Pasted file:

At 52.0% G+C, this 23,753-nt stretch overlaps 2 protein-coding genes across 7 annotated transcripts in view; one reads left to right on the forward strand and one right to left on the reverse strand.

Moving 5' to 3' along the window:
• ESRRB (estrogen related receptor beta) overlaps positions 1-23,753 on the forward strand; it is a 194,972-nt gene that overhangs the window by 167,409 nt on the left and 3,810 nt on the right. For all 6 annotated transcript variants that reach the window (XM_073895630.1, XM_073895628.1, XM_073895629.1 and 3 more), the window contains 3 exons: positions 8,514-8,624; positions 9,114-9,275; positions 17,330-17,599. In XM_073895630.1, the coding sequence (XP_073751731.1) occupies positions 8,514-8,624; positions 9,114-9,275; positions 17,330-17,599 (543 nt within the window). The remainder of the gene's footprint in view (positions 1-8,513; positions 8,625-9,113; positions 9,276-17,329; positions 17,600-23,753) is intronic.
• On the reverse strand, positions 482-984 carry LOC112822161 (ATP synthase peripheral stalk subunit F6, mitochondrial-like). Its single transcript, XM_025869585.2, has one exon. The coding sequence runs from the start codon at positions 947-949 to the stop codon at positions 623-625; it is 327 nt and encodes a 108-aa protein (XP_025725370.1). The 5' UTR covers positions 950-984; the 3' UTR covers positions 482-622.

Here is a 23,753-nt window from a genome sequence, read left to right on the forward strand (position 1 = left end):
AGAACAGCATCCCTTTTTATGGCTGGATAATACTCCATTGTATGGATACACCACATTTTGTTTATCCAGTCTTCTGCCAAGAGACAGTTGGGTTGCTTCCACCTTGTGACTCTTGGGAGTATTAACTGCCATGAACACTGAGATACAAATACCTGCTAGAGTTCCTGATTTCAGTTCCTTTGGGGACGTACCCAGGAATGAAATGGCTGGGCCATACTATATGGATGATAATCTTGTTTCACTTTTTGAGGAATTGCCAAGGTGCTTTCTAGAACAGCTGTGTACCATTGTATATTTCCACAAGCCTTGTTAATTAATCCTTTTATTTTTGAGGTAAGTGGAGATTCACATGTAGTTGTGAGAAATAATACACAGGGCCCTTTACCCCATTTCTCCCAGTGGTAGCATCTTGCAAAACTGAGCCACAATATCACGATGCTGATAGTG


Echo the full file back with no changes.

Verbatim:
At 52.0% G+C, this 23,753-nt stretch overlaps 2 protein-coding genes across 7 annotated transcripts in view; one reads left to right on the forward strand and one right to left on the reverse strand.

Moving 5' to 3' along the window:
• ESRRB (estrogen related receptor beta) overlaps positions 1-23,753 on the forward strand; it is a 194,972-nt gene that overhangs the window by 167,409 nt on the left and 3,810 nt on the right. For all 6 annotated transcript variants that reach the window (XM_073895630.1, XM_073895628.1, XM_073895629.1 and 3 more), the window contains 3 exons: positions 8,514-8,624; positions 9,114-9,275; positions 17,330-17,599. In XM_073895630.1, the coding sequence (XP_073751731.1) occupies positions 8,514-8,624; positions 9,114-9,275; positions 17,330-17,599 (543 nt within the window). The remainder of the gene's footprint in view (positions 1-8,513; positions 8,625-9,113; positions 9,276-17,329; positions 17,600-23,753) is intronic.
• On the reverse strand, positions 482-984 carry LOC112822161 (ATP synthase peripheral stalk subunit F6, mitochondrial-like). Its single transcript, XM_025869585.2, has one exon. The coding sequence runs from the start codon at positions 947-949 to the stop codon at positions 623-625; it is 327 nt and encodes a 108-aa protein (XP_025725370.1). The 5' UTR covers positions 950-984; the 3' UTR covers positions 482-622.

Here is a 23,753-nt window from a genome sequence, read left to right on the forward strand (position 1 = left end):
AGAACAGCATCCCTTTTTATGGCTGGATAATACTCCATTGTATGGATACACCACATTTTGTTTATCCAGTCTTCTGCCAAGAGACAGTTGGGTTGCTTCCACCTTGTGACTCTTGGGAGTATTAACTGCCATGAACACTGAGATACAAATACCTGCTAGAGTTCCTGATTTCAGTTCCTTTGGGGACGTACCCAGGAATGAAATGGCTGGGCCATACTATATGGATGATAATCTTGTTTCACTTTTTGAGGAATTGCCAAGGTGCTTTCTAGAACAGCTGTGTACCATTGTATATTTCCACAAGCCTTGTTAATTAATCCTTTTATTTTTGAGGTAAGTGGAGATTCACATGTAGTTGTGAGAAATAATACACAGGGCCCTTTACCCCATTTCTCCCAGTGGTAGCATCTTGCAAAACTGAGCCACAATATCACGATGCTGATAGTG